Guidelines for provisional ratings by credit rating agencies
In November 2016, the Securities and Exchange Board of India (SEBI) issued a circular requiring rating agencies to put in place provisional rating policies. In order to “standardize and strengthen provisional ratings policies”, after consultation with stakeholders, SEBI issued instructions in its circular of April 27, 2021 to further regulate the allocation of provisional ratings by rating agencies to rating instruments. debt. The 2021 circular also includes specific provisions on the ratings of Real Estate Investment Trusts and Infrastructure Investment Trusts.
Circular 2021 requires the term “provisional” to precede rating symbols in all provisional ratings. Provisional ratings must be converted to final ratings within 90 days of issuance of the debt securities. This period may be extended up to 90 days by the rating agencies on a case-by-case basis. No provisional rating can be issued by the rating agencies after 180 days from the issuance of the debt securities.
To obtain the final rating, certain conditions prescribed in the circular must be met, such as the execution of the term sheet and transaction documents, the settlement of the transaction and the opening of any relevant account. While this may reduce the risks associated with failure to meet the conditions after the final rating has been granted, it also creates practical difficulties for issuers of listed debt securities.
Such a requirement gives the impression that the SEBI rule-making process lacks internal departmental coordination. For example, the listing of debt securities must now be completed within four trading days of the closing of the issue. Final listing approvals typically require final scoring, which in turn requires the signing of transaction documents.
These requirements are in contradiction with the provisions of the SEBI Debt Listing Rules, which prescribe up to 90 days for the execution of transaction documents. While not unmanageable, some of the requirements prescribed by Circular 2021 and their conflict with other SEBI regulations may lead to avoidable setbacks when closing listed debt instrument issues.
Circular 2021 prescribes that no rating, including provisional, can be assigned by a rating agency to any client evaluating strategic decisions such as “the financing of a project, the acquisition, the restructuring of the debt, the ‘scenario analysis in refinancing a loan’.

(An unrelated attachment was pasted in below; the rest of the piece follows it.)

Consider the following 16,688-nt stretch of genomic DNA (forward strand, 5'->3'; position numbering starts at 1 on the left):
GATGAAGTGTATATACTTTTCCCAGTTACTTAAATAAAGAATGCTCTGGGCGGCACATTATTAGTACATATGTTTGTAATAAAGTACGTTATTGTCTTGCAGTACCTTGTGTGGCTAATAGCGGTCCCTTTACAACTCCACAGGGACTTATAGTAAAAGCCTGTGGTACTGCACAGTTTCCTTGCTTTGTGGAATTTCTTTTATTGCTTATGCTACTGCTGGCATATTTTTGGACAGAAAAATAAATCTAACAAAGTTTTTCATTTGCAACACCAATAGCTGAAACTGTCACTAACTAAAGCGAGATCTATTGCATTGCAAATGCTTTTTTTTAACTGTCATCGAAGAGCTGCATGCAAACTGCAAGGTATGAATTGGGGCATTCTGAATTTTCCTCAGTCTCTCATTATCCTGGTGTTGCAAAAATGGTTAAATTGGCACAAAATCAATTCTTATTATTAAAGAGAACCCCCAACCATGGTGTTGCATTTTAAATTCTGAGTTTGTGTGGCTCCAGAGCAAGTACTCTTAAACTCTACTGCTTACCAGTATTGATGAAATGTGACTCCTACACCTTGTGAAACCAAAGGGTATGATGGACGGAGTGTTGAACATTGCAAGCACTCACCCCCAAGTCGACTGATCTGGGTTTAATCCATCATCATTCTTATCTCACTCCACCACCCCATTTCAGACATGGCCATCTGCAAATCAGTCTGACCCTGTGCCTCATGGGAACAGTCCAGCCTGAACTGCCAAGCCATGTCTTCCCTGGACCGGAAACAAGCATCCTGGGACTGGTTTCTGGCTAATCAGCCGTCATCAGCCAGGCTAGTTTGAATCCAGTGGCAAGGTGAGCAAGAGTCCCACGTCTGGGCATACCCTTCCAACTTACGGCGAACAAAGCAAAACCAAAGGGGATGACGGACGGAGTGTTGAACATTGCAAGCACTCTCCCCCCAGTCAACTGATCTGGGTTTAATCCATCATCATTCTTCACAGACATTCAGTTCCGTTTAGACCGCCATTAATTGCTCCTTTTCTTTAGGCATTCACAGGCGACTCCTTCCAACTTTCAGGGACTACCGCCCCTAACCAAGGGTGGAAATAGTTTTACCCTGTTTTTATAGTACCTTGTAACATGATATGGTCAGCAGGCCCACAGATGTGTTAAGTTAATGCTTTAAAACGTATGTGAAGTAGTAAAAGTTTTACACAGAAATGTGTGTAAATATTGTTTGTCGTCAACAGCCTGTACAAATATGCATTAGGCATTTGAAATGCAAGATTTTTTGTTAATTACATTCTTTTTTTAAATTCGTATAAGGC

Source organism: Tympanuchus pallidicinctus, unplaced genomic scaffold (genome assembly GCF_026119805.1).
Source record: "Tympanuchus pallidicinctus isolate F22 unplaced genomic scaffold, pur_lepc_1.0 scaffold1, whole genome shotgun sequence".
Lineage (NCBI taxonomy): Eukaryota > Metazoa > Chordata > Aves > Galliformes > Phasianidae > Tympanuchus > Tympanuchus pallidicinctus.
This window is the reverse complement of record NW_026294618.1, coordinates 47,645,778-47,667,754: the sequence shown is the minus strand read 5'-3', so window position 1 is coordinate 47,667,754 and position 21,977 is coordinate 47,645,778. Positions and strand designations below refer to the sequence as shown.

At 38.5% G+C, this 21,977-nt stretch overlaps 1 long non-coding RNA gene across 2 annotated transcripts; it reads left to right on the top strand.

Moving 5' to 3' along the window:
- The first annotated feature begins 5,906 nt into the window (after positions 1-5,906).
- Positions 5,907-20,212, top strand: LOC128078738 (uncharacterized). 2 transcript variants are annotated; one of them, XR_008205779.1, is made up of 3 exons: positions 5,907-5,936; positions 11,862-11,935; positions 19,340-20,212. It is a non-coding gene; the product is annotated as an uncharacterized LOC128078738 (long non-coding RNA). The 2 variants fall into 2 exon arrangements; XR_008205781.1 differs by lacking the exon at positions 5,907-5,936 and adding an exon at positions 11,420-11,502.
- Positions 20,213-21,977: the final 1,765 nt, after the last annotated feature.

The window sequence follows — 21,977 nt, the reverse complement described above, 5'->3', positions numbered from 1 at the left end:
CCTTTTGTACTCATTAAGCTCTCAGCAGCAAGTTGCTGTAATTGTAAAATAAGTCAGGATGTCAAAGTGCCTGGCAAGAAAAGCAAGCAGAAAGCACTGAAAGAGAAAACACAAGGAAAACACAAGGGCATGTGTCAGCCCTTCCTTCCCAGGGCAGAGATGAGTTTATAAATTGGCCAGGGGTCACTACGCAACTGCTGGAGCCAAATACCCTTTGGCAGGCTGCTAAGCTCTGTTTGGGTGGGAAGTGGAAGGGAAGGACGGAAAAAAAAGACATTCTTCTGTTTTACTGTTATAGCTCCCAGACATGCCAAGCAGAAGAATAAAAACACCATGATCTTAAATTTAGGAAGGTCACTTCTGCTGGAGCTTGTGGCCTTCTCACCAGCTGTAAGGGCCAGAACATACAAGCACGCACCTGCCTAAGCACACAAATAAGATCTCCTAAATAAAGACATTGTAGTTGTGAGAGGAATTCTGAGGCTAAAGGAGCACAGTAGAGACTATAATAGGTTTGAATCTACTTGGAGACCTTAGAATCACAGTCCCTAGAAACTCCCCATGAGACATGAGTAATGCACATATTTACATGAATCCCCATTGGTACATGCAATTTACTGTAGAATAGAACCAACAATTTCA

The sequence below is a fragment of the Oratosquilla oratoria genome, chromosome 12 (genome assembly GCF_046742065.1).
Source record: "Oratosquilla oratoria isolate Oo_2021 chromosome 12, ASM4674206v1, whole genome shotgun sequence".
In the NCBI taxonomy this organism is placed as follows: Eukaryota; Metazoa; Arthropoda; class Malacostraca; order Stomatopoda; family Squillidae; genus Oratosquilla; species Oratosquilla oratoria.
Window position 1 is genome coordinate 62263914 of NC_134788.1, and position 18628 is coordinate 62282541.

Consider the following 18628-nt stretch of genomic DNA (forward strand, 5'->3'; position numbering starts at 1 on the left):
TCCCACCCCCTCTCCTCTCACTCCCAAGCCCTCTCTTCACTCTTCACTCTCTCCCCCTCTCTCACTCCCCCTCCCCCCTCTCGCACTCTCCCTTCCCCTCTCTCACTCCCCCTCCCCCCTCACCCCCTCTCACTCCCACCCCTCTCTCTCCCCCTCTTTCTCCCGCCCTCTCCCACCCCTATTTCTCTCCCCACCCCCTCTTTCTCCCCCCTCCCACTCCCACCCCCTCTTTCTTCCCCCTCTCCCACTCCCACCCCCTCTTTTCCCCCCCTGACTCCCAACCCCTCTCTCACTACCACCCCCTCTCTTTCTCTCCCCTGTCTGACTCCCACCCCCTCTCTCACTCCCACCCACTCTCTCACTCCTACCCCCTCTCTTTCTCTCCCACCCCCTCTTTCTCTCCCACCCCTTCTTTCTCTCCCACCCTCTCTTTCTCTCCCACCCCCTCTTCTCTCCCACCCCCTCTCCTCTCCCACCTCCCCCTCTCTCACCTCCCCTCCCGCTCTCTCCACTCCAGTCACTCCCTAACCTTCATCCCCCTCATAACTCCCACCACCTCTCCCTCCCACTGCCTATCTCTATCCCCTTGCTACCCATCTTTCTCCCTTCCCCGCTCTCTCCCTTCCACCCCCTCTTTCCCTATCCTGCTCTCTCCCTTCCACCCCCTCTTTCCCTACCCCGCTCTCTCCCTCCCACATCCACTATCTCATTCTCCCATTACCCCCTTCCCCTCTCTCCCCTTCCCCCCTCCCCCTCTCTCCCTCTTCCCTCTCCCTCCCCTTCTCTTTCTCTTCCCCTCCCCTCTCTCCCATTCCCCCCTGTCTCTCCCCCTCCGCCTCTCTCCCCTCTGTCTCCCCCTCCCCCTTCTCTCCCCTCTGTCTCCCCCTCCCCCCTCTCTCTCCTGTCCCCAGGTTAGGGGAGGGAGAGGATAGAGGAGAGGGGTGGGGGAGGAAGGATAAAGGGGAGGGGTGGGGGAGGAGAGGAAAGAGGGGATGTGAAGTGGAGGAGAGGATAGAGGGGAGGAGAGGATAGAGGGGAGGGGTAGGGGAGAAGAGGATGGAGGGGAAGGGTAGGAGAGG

This requirement follows the rating reports provided to debt securities offered for issuance under resolution plans under the Indian Insolvency Code. Although SEBI regulations prohibit providing indicative ratings to debt instruments without entering into a written agreement with issuers and without disclosing such indicative ratings on their websites, this clarification is likely to terminate any alternative interpretation for providing ratings. in the absence of a current transaction.
The circular also prescribes additional information to be provided by rating agencies when granting provisional ratings. These include the disclosure of any steps or ongoing documents that were taken into account in assigning the provisional rating, the risks associated with the provisional nature of the rating, and the rating that would have been assigned in the absence of the steps or pending documents.
When assigning a provisional rating to a debt instrument, rating agencies should indicate in their press releases that the provisional rating should be converted to a final rating within the prescribed time frame and associated implications. If a provisional rating assigned by the rating agency is not accepted by the issuer, this rating and certain additional information must also be published on the rating agency’s website.
If the 2021 circular has the laudable objective of standardizing the practices of rating agencies while providing ratings, including provisional, to debt instruments, now is the right time to consider an overhaul of the SEBI regulations on debt instruments. debt capital markets to ensure alignment. From a market perspective and to foster continued growth in debt capital markets, stakeholders prefer regulations to be complementary and not contradictory.
Sawant Singh and Aditya Bhargava are partners of Legal phoenix. Sristi Yadav, an associate, also contributed to this article
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